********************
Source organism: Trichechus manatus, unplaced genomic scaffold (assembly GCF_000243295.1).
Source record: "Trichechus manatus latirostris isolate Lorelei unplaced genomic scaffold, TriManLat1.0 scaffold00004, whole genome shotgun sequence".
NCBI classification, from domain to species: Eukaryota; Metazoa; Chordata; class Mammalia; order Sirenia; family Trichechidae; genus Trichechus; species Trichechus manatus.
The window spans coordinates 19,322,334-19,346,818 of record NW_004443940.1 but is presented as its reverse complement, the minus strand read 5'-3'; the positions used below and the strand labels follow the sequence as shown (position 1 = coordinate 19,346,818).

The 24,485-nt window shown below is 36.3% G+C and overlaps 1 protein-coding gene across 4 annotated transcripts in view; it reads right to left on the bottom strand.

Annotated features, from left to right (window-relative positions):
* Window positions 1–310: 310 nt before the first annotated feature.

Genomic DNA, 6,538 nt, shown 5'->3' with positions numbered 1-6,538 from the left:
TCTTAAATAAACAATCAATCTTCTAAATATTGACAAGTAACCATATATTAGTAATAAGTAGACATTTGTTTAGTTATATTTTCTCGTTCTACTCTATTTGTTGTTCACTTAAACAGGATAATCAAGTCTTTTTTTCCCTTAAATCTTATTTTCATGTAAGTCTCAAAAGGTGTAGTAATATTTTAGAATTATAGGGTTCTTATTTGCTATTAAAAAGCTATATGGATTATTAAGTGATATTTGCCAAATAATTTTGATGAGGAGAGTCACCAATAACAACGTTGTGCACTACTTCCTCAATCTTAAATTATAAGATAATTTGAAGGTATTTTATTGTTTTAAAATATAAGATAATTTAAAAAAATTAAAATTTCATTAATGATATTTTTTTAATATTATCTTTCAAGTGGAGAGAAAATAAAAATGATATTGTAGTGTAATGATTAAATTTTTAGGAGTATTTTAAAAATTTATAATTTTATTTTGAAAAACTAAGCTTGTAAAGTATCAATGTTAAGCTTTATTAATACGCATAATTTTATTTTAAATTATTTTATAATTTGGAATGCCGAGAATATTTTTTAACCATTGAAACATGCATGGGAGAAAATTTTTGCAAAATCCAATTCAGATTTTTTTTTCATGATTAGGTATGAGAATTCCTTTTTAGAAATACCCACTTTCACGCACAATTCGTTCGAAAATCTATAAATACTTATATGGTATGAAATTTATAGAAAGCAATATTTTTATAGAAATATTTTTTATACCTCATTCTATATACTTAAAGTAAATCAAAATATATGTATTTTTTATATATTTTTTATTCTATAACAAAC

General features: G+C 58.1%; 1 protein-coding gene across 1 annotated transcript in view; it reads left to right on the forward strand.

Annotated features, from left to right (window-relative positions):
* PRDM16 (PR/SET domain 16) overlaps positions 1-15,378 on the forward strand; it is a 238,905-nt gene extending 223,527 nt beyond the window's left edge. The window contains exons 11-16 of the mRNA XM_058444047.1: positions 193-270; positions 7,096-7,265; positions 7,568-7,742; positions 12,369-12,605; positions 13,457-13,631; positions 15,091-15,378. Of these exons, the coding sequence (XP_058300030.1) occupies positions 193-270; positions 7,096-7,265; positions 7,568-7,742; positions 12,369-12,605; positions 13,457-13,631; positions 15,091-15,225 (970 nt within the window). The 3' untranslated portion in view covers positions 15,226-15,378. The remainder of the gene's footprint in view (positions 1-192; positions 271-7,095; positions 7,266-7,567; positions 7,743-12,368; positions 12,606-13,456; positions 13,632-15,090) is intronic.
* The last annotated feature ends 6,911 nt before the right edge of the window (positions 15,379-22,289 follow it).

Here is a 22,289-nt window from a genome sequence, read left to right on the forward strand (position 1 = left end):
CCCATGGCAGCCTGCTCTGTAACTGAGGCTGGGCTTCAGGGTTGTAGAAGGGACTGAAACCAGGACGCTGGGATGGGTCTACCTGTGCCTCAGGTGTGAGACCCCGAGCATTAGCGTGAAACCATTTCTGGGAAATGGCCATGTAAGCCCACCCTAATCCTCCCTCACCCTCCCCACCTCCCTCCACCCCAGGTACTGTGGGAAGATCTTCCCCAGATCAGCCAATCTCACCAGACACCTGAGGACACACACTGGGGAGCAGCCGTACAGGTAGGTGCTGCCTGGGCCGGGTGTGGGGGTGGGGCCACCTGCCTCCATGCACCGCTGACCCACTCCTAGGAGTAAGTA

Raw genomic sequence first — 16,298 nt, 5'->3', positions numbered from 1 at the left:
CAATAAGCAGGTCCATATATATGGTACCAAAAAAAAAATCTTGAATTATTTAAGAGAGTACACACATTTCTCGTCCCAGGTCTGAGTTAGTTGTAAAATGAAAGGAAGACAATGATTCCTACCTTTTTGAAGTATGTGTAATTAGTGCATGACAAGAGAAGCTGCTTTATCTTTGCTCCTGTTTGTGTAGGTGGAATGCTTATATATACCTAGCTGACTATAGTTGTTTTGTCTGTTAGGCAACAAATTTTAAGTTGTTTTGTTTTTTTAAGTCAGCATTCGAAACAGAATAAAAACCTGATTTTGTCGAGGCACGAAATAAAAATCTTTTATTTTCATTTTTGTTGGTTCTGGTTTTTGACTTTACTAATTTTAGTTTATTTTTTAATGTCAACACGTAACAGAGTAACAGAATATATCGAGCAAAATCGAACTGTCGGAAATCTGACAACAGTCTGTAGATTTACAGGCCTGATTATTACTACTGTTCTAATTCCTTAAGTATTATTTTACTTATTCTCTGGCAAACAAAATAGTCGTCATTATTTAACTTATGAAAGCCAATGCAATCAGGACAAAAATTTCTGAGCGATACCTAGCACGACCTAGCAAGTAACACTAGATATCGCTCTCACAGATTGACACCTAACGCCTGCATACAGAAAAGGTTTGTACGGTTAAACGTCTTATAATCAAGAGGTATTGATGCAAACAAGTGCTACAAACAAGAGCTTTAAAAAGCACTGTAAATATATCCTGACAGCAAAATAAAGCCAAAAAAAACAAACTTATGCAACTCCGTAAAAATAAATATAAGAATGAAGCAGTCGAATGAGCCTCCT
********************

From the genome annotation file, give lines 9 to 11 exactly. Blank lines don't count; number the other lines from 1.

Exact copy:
TCTTAAATAAACAATCAATCTTCTAAATATTGACAAGTAACCATATATTAGTAATAAGTAGACATTTGTTTAGTTATATTTTCTCGTTCTACTCTATTTGTTGTTCACTTAAACAGGATAATCAAGTCTTTTTTTCCCTTAAATCTTATTTTCATGTAAGTCTCAAAAGGTGTAGTAATATTTTAGAATTATAGGGTTCTTATTTGCTATTAAAAAGCTATATGGATTATTAAGTGATATTTGCCAAATAATTTTGATGAGGAGAGTCACCAATAACAACGTTGTGCACTACTTCCTCAATCTTAAATTATAAGATAATTTGAAGGTATTTTATTGTTTTAAAATATAAGATAATTTAAAAAAATTAAAATTTCATTAATGATATTTTTTTAATATTATCTTTCAAGTGGAGAGAAAATAAAAATGATATTGTAGTGTAATGATTAAATTTTTAGGAGTATTTTAAAAATTTATAATTTTATTTTGAAAAACTAAGCTTGTAAAGTATCAATGTTAAGCTTTATTAATACGCATAATTTTATTTTAAATTATTTTATAATTTGGAATGCCGAGAATATTTTTTAACCATTGAAACATGCATGGGAGAAAATTTTTGCAAAATCCAATTCAGATTTTTTTTTCATGATTAGGTATGAGAATTCCTTTTTAGAAATACCCACTTTCACGCACAATTCGTTCGAAAATCTATAAATACTTATATGGTATGAAATTTATAGAAAGCAATATTTTTATAGAAATATTTTTTATACCTCATTCTATATACTTAAAGTAAATCAAAATATATGTATTTTTTATATATTTTTTATTCTATAACAAAC

General features: G+C 58.1%; 1 protein-coding gene across 1 annotated transcript in view; it reads left to right on the forward strand.

Annotated features, from left to right (window-relative positions):